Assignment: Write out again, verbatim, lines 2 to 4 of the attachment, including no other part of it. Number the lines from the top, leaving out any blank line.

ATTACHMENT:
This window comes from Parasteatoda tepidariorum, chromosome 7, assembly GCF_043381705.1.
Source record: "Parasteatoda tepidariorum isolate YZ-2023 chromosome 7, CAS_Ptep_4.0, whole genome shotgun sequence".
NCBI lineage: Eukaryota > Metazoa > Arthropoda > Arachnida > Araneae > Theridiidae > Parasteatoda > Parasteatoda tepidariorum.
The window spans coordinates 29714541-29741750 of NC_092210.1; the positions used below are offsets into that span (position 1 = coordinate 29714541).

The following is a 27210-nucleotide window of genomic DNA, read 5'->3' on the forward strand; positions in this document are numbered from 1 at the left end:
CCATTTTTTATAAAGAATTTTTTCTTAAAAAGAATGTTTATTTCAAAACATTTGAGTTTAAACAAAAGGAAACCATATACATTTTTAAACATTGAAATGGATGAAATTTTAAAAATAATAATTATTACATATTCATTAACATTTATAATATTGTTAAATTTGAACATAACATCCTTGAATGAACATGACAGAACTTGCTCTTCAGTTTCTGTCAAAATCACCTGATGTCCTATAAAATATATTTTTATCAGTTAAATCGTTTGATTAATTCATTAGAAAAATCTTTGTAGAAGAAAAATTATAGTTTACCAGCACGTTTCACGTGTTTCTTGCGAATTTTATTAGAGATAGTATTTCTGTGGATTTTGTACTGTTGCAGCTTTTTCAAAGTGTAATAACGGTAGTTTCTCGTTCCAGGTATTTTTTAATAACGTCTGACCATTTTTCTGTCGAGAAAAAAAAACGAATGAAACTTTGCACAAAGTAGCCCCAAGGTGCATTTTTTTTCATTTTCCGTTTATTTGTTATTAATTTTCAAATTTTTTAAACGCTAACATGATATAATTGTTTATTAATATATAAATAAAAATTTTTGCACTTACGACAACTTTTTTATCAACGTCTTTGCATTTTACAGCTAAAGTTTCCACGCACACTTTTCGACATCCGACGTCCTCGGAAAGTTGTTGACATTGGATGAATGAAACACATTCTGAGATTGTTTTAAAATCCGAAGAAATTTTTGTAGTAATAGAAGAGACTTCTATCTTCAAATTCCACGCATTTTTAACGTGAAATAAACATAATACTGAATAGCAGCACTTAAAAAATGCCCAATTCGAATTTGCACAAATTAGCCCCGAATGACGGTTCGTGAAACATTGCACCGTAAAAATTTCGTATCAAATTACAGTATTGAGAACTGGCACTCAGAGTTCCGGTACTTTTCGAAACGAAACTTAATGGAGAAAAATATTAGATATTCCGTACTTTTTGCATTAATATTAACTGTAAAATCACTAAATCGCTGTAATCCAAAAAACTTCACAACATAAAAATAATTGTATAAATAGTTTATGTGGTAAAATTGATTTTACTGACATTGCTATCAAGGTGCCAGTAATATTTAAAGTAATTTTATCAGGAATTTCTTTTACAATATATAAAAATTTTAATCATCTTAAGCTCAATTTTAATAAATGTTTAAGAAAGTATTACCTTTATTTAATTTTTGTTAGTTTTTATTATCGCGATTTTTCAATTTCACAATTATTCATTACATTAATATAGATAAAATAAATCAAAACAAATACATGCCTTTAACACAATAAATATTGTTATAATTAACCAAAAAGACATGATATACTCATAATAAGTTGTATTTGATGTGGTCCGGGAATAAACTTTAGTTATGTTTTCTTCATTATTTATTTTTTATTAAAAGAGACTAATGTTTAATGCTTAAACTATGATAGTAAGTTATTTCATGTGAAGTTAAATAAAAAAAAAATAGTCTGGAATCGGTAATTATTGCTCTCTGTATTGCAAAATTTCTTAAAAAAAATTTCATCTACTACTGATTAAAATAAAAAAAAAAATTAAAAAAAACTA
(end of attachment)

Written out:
Source record: "Parasteatoda tepidariorum isolate YZ-2023 chromosome 7, CAS_Ptep_4.0, whole genome shotgun sequence".
NCBI lineage: Eukaryota > Metazoa > Arthropoda > Arachnida > Araneae > Theridiidae > Parasteatoda > Parasteatoda tepidariorum.
The window spans coordinates 29714541-29741750 of NC_092210.1; the positions used below are offsets into that span (position 1 = coordinate 29714541).